Alex Forbes, the last survivor of Arsenal's 1950 FA Cup-winning side, was a pugnacious midfield ball-winner who made a crucial contribution as the Gunners lifted the League championship three seasons later.
The flame-haired Scottish international wing-half netted with a typically ferocious drive in the 3-2 home victory over Burnley on the final day of the campaign which secured the title by 0.099 of a goal – this during the era of goal average, the infuriatingly complicated system used to separate teams on the same number of points before the introduction of goal difference.
Forbes was a relentless competitor, fearsomely strong and endlessly energetic, abrasive in the tackle and occasionally even sharper of temper, and while he lacked some of the game's subtleties – his pass selection could be questionable and some critics reckoned him prone to unnecessary dallying in possession – he was by no means the least delicate of contemporary performers with the ball at his feet.
An excellent all-round sportsman who played ice hockey for home-town club Dundee Tigers and Scotland at the age of 16, Forbes was put through his teenage paces by Aberdeen, then took his boots in a brown-paper parcel to Sheffield United, who signed him from junior side Dundee North End for £40 in December 1944, the fee later increasing to £105.
His early efforts as a rumbustious centre-forward revealed an indomitable spirit, some talent and immense dedication – he returned for extra afternoon training sessions, which was extremely unusual at the time – but he looked unlikely to make the professional grade until he was converted into a left-half. Thereafter his progress was meteoric as he helped the Blades to win the wartime League North championship in 1945-46, then to finish sixth in the top flight in 1946-47.
Now Forbes' swashbuckling style caught the eye of the Scotland selectors and in April 1947, still only 22, he earned the first of 14 full caps in a 1-1 draw with England at Wembley.
As his star continued to ascend, Forbes' impetus was jolted by appendicitis, but while he was in hospital he was convinced by his fellow Scot, Archie Macaulay, to join him at Arsenal and a £12,500 transfer went through in February 1948.
In what remained of that season the newcomer helped the Gunners to clinch the League championship, soon forming a potent wing-half partnership with Joe Mercer but not making quite enough appearances to qualify for a title medal.
Thereafter, ironically, he kept his chum Macaulay out of the side for the 1950 FA Cup final, in which Liverpool were defeated 2-0 and Forbes was key to neutralising the threat of his brilliant countryman, the powerful attacker Billy Liddell.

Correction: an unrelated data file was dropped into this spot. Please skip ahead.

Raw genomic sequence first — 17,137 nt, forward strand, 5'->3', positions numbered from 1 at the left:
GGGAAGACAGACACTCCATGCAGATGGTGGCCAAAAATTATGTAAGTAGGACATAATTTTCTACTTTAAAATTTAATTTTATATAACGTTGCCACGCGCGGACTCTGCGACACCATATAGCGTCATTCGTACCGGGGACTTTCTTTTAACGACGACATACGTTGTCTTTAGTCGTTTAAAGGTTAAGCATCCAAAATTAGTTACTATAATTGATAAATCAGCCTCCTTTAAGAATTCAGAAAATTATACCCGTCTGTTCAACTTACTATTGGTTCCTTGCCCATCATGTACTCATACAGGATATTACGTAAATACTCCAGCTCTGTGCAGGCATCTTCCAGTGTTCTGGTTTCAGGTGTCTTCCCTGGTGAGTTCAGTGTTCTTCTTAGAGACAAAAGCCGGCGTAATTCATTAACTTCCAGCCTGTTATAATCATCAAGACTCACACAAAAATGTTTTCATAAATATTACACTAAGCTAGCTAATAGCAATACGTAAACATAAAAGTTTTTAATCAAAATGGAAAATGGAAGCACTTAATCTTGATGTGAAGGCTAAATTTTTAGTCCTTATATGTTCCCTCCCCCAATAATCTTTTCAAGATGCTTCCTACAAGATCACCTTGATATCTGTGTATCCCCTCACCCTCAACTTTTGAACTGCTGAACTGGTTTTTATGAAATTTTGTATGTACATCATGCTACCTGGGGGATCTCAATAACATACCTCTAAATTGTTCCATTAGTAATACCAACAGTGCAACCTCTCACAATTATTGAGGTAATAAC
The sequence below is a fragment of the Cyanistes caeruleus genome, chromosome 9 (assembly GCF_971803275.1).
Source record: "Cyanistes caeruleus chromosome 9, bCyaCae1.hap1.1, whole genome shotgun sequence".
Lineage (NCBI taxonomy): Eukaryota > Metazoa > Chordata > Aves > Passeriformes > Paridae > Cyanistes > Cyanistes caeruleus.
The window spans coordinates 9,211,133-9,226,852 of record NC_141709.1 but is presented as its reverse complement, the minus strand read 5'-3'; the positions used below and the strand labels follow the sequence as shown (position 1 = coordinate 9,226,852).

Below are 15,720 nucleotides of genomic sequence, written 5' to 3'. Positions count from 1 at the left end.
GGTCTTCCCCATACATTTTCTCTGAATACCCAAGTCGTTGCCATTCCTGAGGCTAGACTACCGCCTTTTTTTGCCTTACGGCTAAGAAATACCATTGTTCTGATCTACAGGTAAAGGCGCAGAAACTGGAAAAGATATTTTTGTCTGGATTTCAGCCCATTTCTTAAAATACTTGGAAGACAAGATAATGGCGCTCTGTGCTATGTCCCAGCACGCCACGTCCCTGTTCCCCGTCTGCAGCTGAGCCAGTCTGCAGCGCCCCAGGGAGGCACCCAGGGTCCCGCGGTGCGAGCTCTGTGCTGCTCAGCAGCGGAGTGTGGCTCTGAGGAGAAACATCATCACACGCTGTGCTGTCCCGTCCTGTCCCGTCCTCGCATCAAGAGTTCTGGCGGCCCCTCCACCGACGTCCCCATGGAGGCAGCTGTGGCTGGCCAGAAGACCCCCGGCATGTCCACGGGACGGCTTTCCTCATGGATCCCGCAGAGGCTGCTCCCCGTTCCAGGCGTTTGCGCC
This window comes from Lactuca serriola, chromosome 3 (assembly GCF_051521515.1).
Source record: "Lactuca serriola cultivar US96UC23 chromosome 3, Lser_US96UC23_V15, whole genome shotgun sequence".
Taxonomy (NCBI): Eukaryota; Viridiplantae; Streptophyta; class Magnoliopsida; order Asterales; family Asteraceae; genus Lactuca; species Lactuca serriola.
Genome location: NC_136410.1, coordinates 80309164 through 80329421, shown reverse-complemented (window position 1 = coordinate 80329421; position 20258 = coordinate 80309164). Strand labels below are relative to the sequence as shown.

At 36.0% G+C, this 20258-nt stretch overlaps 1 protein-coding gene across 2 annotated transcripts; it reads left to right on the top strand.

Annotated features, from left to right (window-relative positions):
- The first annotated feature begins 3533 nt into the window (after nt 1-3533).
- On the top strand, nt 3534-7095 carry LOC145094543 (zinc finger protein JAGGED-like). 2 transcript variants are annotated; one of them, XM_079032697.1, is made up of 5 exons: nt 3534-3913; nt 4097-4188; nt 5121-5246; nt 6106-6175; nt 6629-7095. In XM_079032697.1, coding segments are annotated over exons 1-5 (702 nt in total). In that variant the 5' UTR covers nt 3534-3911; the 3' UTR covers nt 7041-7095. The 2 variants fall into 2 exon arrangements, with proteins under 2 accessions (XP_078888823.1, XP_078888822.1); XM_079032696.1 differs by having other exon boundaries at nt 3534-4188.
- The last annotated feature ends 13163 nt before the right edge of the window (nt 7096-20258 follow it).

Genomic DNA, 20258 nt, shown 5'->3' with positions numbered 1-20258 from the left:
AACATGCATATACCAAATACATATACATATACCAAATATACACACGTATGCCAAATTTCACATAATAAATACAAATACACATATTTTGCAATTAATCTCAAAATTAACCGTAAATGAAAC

Forbes experienced the taste of Wembley defeat two years later, when Arsenal lost the final 1-0 to Newcastle United, having been reduced to ten men for more than half the match – in those pre-substitute days – by an injury to full-back Walley Barnes. Still the Scottish redhead cut an inspirationally defiant figure, battling the odds heroically and shooting against the Magpies' crossbar towards the end of the game.
That spring, too, he pulled on his country's shirt for the final time, in a 3-1 reverse against Sweden in Stockholm, but there was rich consolation at club level in 1952-53 when he missed only a handful of matches as Preston North End were so narrowly pipped in the championship race.
Now Forbes was in his prime but his unyieldingly physical approach took its toll as he suffered a serious knee injury midway through 1954-55, and in August 1956, having played 239 League and FA Cup games for the Gunners and scored 20 goals, he was allowed to join second-tier Leyton Orient in a £3,500 deal.
No longer the same dynamic driving force that he was, Forbes made little impact at Brisbane Road and moved on to divisional rivals Fulham in the autumn of 1957. However, his knee injury continued to trouble him and after only four senior outings for the Cottagers, he switched to Gravesend and Northfleet of the Southern League.
There followed a fleeting stint with Sligo Rovers in the Republic of Ireland before he returned to Arsenal in 1962, where he worked as a youth coach.
However, he didn't re-settle at Highbury. Instead, he emigrated to South Africa where he coached and managed, being described as a footballing missionary for taking the sport into black townships during the dark days of apartheid. His employers in South Africa included Wanderers, Highland Park, Johannesburg Rangers and Orlando Pirates. He also coached briefly in Israel and Kuwait.
Alexander Rooney Forbes, footballer and coach: born Dundee 21 January 1925; married (one son, one daughter); played for Sheffield United 1944-48; Arsenal 1948-56; Leyton Orient 1956-57; Fulham 1957-58; died Johannesburg, South Africa 28 July 2014.Reuse content